“At the start – the first two to three weeks in Dublin – I wouldn’t beg,” Dan told RTÉ Investigates.

“Then, three weeks in, I said to myself: ‘I’m sleeping in a doorway. I’m not washing myself. It’s no harm.’ And then I started begging.” 

Dan had smoked cannabis before, but he started smoking heroin for the first time soon after he began sleeping rough on the streets of Dublin, partly because it dulled the pain of an abscess in his mouth. But taking drugs also helps him while away the days on the streets. He is far from alone in becoming addicted to heroin only after becoming homeless.

“One of my biggest fears is that my addiction is going to get worse in a couple of months. My biggest fear is what’s going to happen the next three months if I don’t start doing something tomorrow,” Dan told RTÉ Investigates in October.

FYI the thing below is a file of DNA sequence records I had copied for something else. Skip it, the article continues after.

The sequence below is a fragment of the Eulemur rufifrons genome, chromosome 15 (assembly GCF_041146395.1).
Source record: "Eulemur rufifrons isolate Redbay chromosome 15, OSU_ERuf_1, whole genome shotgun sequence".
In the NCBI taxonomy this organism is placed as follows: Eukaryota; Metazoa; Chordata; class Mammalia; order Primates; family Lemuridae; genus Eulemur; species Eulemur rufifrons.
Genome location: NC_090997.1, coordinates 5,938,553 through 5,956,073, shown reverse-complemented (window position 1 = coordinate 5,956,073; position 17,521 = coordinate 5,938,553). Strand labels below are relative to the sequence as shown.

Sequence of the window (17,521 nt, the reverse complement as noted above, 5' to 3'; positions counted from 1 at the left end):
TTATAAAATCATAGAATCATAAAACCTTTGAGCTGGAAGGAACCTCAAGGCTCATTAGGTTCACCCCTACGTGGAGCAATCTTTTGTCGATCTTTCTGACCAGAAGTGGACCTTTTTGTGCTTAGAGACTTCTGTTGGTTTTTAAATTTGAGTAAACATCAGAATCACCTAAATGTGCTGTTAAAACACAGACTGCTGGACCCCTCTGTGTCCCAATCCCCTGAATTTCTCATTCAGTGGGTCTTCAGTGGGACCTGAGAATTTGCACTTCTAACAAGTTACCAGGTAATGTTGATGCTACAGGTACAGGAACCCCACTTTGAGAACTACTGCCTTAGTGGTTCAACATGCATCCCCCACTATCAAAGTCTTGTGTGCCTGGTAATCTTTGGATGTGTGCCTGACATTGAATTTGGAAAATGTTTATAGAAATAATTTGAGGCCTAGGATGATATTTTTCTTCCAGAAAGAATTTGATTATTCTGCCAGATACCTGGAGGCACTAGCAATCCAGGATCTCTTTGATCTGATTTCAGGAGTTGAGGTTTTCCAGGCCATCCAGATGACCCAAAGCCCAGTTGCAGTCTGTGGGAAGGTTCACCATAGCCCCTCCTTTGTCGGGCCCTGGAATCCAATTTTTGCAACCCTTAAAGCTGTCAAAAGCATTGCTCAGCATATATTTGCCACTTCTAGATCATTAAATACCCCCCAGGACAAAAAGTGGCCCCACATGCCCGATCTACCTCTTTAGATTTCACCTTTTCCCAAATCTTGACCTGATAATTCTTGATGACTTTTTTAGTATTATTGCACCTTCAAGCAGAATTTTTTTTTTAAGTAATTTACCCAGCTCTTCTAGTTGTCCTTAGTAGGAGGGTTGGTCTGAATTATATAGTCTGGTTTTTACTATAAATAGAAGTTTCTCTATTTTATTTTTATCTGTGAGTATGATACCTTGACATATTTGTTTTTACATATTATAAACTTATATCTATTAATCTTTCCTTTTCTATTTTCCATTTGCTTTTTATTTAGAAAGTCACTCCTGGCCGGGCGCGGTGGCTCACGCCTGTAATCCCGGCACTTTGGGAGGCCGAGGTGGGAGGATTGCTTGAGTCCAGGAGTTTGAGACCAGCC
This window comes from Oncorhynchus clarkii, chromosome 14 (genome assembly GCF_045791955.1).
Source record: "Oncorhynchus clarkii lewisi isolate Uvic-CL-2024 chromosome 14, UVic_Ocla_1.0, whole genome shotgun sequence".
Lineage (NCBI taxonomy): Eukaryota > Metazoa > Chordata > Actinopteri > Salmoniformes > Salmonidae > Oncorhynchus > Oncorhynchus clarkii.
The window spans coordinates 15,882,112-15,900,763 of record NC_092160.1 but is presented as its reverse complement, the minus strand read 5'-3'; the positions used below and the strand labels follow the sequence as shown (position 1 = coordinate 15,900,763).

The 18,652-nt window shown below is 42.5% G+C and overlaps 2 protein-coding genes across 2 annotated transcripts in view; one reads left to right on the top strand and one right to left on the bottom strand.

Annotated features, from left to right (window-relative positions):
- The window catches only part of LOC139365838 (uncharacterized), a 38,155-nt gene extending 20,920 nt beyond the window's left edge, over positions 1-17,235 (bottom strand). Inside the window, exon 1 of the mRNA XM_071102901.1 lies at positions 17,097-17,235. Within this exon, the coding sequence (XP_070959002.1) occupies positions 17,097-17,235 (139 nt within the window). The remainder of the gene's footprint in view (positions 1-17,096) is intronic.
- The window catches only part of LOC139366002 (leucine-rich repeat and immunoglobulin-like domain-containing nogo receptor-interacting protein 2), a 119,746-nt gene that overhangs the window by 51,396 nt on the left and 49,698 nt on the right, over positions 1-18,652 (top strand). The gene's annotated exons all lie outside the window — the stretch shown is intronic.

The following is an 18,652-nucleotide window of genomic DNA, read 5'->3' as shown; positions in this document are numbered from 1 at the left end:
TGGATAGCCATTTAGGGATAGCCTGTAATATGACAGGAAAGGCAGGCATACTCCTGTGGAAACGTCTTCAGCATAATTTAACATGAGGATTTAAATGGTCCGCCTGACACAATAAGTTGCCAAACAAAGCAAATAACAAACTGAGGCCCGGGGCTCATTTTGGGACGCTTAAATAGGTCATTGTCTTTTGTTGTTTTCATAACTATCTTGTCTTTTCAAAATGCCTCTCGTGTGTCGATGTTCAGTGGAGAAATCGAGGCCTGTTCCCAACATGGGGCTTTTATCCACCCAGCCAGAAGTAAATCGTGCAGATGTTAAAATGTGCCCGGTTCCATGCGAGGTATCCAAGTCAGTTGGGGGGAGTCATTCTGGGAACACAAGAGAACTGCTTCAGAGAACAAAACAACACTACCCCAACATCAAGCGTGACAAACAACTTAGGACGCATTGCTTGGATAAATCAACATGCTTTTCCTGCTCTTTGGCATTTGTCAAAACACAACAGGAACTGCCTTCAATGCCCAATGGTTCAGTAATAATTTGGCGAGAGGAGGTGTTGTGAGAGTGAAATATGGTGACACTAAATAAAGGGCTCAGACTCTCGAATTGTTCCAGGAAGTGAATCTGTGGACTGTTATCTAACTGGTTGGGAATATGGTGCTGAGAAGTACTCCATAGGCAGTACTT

Dan’s aspirations are modest. All he wants is a home, his own bed, a job and “something to look forward to every day,” he said.
Near the end of October, Dan decided to stop using heroin completely – going “cold turkey”. “When you’re coming down off heroin, you can go to a doctor and get prescribed methadone, but then you’re hooked on meth. But with cold turkey, you’re fighting the sickness yourself,” Dan said. 

Fever, diarrhoea and body aches are just some of the symptoms of heroin withdrawal. Managing this when on the streets without access to a bed or the basics of a toilet, shower or heat is very difficult. 

But because his last registered address was in Kildare, Dan is refused a bed in a Dublin hostel. “To be helped out by us, you need to have some local connection to Dublin. We are not allowed to help people from Kildare,” an operator tells him on the phone.